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Entries in Bruce Goldberg (3)


Kitzhaber Brings Home Bacon

The big news last week revolved around Governor Kitzhaber's successful, last-minute trip to Washington, D.C. where he negotiated final terms of a deal that will bring Oregon almost $2 billion in federal money over the next four years to finance health care reform. The first installment — $620 million — is expected to arrive in Oregon by July 1.

As The Oregonian put it in its lead story on the successful trip: "Kitzhaber saves Oregon budget and his reputation in health care deal with Obama Administration." Both points are true. Oregon needs the money to fund reform. And, Kitzhaber, a former emergency room doctor who thinks, lives and breaths health care policy, had almost no choice but to succeed in D.C.

What remains is a question about whether the new federal money can be used to fill budget holes or must be devoted to new health care reforms. But that question, as important as it may be to budget analysts, ignores the basic policy point — the money will go to reform and that will mean that the reforms have a better chance for success here.

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Promise of Cash Makes Reform Vote Likely

Governor Kitzhaber and one of his health care gurus — Dr. Bruce Goldberg, head of the Oregon Health Authority — returned from Washington, D.C. a couple weeks ago with a load of cash. They reported the Obama Administration promised to help Oregon continue reforming its health care system with $2.5 billion over five years.

As always with such pledges, some observers will say "show me the money."  But the Kitzhaber/Goldberg report made headlines just as legislative committees met at the Capitol to prepare in earnest for the February legislative session, at which health care reform will be one of the big topics.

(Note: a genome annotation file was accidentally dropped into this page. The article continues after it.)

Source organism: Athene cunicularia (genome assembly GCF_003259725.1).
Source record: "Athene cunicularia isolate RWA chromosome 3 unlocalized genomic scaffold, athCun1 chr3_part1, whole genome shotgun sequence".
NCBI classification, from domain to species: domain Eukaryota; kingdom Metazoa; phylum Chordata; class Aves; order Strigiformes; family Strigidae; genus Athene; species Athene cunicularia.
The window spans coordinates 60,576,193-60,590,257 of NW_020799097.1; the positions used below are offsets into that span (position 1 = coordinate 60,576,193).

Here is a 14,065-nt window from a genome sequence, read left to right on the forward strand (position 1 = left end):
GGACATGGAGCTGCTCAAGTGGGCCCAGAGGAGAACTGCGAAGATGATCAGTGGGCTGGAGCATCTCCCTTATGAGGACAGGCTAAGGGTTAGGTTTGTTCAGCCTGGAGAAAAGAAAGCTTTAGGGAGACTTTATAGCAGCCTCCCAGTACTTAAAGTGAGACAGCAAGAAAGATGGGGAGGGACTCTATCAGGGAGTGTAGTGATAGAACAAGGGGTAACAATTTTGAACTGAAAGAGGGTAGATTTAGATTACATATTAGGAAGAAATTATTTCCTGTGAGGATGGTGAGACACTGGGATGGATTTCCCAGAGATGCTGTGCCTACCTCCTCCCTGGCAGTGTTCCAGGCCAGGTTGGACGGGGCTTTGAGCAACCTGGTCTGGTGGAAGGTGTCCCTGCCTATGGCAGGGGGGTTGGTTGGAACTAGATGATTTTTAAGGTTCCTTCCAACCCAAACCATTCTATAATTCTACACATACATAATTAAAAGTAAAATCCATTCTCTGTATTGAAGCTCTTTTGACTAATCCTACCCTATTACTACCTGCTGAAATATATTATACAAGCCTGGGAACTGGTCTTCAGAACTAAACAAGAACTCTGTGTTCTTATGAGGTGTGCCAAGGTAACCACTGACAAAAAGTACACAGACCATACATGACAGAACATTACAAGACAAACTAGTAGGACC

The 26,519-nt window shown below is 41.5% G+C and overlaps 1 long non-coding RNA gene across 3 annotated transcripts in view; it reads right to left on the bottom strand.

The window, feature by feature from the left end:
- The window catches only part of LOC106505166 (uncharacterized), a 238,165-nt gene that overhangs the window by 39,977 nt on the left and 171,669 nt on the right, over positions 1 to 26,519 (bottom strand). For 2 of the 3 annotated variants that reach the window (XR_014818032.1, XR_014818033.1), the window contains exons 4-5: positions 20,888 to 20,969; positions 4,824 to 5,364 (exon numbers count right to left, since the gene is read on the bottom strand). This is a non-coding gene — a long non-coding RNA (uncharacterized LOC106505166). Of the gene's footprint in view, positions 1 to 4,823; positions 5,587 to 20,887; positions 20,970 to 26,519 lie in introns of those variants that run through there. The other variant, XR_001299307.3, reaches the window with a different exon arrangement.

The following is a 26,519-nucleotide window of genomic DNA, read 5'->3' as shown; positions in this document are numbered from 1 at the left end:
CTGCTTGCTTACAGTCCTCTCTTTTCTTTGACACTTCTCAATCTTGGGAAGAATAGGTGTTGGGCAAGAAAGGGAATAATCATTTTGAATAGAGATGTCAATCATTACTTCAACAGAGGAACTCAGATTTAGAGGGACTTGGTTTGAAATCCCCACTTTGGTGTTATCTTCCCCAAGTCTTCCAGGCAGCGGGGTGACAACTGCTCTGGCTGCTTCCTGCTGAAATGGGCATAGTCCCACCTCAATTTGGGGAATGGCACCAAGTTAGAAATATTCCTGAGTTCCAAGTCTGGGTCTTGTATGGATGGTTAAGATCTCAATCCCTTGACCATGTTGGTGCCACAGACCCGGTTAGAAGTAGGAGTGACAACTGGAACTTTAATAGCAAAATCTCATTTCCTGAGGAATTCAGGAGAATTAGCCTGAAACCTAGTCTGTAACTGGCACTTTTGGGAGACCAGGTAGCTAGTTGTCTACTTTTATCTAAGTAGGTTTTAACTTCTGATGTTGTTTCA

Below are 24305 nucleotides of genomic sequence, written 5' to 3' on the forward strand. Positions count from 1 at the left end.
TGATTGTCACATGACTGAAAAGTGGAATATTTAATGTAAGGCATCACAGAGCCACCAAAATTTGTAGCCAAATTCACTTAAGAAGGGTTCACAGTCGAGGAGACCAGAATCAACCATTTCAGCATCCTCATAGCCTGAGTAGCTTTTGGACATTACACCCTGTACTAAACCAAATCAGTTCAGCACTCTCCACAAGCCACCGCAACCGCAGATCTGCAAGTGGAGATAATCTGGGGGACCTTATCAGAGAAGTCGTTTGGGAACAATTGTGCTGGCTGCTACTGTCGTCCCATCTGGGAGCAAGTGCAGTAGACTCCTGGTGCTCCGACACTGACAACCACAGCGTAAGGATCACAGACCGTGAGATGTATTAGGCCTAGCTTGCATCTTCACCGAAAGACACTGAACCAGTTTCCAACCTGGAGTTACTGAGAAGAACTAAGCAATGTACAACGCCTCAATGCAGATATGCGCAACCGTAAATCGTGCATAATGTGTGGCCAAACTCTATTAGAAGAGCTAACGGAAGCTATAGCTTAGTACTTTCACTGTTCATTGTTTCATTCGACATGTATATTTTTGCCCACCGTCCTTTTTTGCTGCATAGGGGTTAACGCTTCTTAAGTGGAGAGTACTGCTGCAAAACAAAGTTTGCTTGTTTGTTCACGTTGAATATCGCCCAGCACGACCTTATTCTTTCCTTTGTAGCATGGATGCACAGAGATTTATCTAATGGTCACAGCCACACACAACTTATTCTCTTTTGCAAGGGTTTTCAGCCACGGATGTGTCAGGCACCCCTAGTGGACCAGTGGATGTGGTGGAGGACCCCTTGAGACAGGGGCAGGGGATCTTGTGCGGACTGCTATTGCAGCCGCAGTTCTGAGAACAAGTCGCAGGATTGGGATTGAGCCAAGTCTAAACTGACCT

Embodied in Legislative Counsel bill draft #97, the details of a key reform — Coordinated Care Organizations (CCOs) — made its debut. The idea is to focus care, especially for low-income Medicaid recipients, closer to where they live around the state.

News of the prospective $2.5 billion to finance reform probably came close to assuring that the legislature will pass reform legislation in February. It will be almost impossible to say no.

Here are other developments from last week's legislative committee meeting days:

       *  Three officials — Goldberg; Eric Parsons, chair of the Oregon Health Policy Board; and Mike Bonetto, the governor's health care policy assistant — gave House and Senate committees a report on reform progress and received a respectful reception.

       *  A group of health care policy leaders from the Portland metropolitan area, led by Greg Van Pelt, CEO of Providence Health & Services, and George Brown, CEO of Legacy Health System, updated lawmakers on progress to form a CCO that would organize care for citizens in the tri-county area.  The group, which has been meeting for three weeks and intends to keep working, calls itself the "Tri-County Medicaid Collaborative." It was viewed as a significant development because so many organizations – about 30, including health systems, insurers, counties and MCOs – have taken the initiative to follow-up on the governor's health care transformation vision. Similar, though smaller efforts are under way in other parts of the state.

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Major Health Care Issues Remain Behind the Scenes

Reports persist the Oregon legislature is on the verge of appointing a major joint committee to pursue agreement on at least two major health care policy issues that have remained in the shadows for weeks.

One is the so-called "health care transformation" led by Oregon Health Authority Director Dr. Bruce Goldberg and Governor John Kitzhaber's health care policy assistant Mike Bonetto. Each Wednesday, they have led the "group of 43" in a review of how to achieve the governor's objective to control health care costs and avoid eating a larger chunk of the state budget.

The second is a sales tax for health care, proposed several months ago by Portland attorney John DiLorenzo, but so far not aired in any public forum this session.

Both issues are fraught with political peril. 

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